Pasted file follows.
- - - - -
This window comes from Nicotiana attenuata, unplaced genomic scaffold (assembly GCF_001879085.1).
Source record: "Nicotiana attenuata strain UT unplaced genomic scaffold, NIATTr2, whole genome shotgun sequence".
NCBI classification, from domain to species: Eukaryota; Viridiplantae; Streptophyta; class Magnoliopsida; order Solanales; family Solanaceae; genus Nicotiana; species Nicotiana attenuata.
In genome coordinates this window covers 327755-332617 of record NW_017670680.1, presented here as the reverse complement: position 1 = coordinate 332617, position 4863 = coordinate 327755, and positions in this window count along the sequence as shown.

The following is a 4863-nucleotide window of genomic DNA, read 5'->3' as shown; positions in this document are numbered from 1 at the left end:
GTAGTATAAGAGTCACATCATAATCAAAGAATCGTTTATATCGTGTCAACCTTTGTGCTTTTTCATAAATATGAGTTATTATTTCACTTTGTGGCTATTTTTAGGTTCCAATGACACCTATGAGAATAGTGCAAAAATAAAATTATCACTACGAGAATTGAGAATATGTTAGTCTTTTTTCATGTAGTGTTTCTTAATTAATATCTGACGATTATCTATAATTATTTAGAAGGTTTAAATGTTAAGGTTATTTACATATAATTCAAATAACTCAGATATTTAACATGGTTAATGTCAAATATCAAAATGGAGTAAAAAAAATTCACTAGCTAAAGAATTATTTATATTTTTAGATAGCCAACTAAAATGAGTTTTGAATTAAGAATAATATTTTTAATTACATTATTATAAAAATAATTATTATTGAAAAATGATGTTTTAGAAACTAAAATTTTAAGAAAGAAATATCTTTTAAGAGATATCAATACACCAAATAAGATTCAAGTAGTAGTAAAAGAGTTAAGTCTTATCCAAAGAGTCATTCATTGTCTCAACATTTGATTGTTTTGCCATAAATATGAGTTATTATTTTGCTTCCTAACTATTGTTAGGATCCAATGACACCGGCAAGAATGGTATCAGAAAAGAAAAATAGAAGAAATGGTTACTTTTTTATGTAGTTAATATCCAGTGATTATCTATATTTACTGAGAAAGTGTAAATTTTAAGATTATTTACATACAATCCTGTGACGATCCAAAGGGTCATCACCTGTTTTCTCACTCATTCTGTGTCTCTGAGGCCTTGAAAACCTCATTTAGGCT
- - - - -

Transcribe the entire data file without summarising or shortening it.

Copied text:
This window comes from Nicotiana attenuata, unplaced genomic scaffold (assembly GCF_001879085.1).
Source record: "Nicotiana attenuata strain UT unplaced genomic scaffold, NIATTr2, whole genome shotgun sequence".
NCBI classification, from domain to species: Eukaryota; Viridiplantae; Streptophyta; class Magnoliopsida; order Solanales; family Solanaceae; genus Nicotiana; species Nicotiana attenuata.
In genome coordinates this window covers 327755-332617 of record NW_017670680.1, presented here as the reverse complement: position 1 = coordinate 332617, position 4863 = coordinate 327755, and positions in this window count along the sequence as shown.

The following is a 4863-nucleotide window of genomic DNA, read 5'->3' as shown; positions in this document are numbered from 1 at the left end:
GTAGTATAAGAGTCACATCATAATCAAAGAATCGTTTATATCGTGTCAACCTTTGTGCTTTTTCATAAATATGAGTTATTATTTCACTTTGTGGCTATTTTTAGGTTCCAATGACACCTATGAGAATAGTGCAAAAATAAAATTATCACTACGAGAATTGAGAATATGTTAGTCTTTTTTCATGTAGTGTTTCTTAATTAATATCTGACGATTATCTATAATTATTTAGAAGGTTTAAATGTTAAGGTTATTTACATATAATTCAAATAACTCAGATATTTAACATGGTTAATGTCAAATATCAAAATGGAGTAAAAAAAATTCACTAGCTAAAGAATTATTTATATTTTTAGATAGCCAACTAAAATGAGTTTTGAATTAAGAATAATATTTTTAATTACATTATTATAAAAATAATTATTATTGAAAAATGATGTTTTAGAAACTAAAATTTTAAGAAAGAAATATCTTTTAAGAGATATCAATACACCAAATAAGATTCAAGTAGTAGTAAAAGAGTTAAGTCTTATCCAAAGAGTCATTCATTGTCTCAACATTTGATTGTTTTGCCATAAATATGAGTTATTATTTTGCTTCCTAACTATTGTTAGGATCCAATGACACCGGCAAGAATGGTATCAGAAAAGAAAAATAGAAGAAATGGTTACTTTTTTATGTAGTTAATATCCAGTGATTATCTATATTTACTGAGAAAGTGTAAATTTTAAGATTATTTACATACAATCCTGTGACGATCCAAAGGGTCATCACCTGTTTTCTCACTCATTCTGTGTCTCTGAGGCCTTGAAAACCTCATTTAGGCT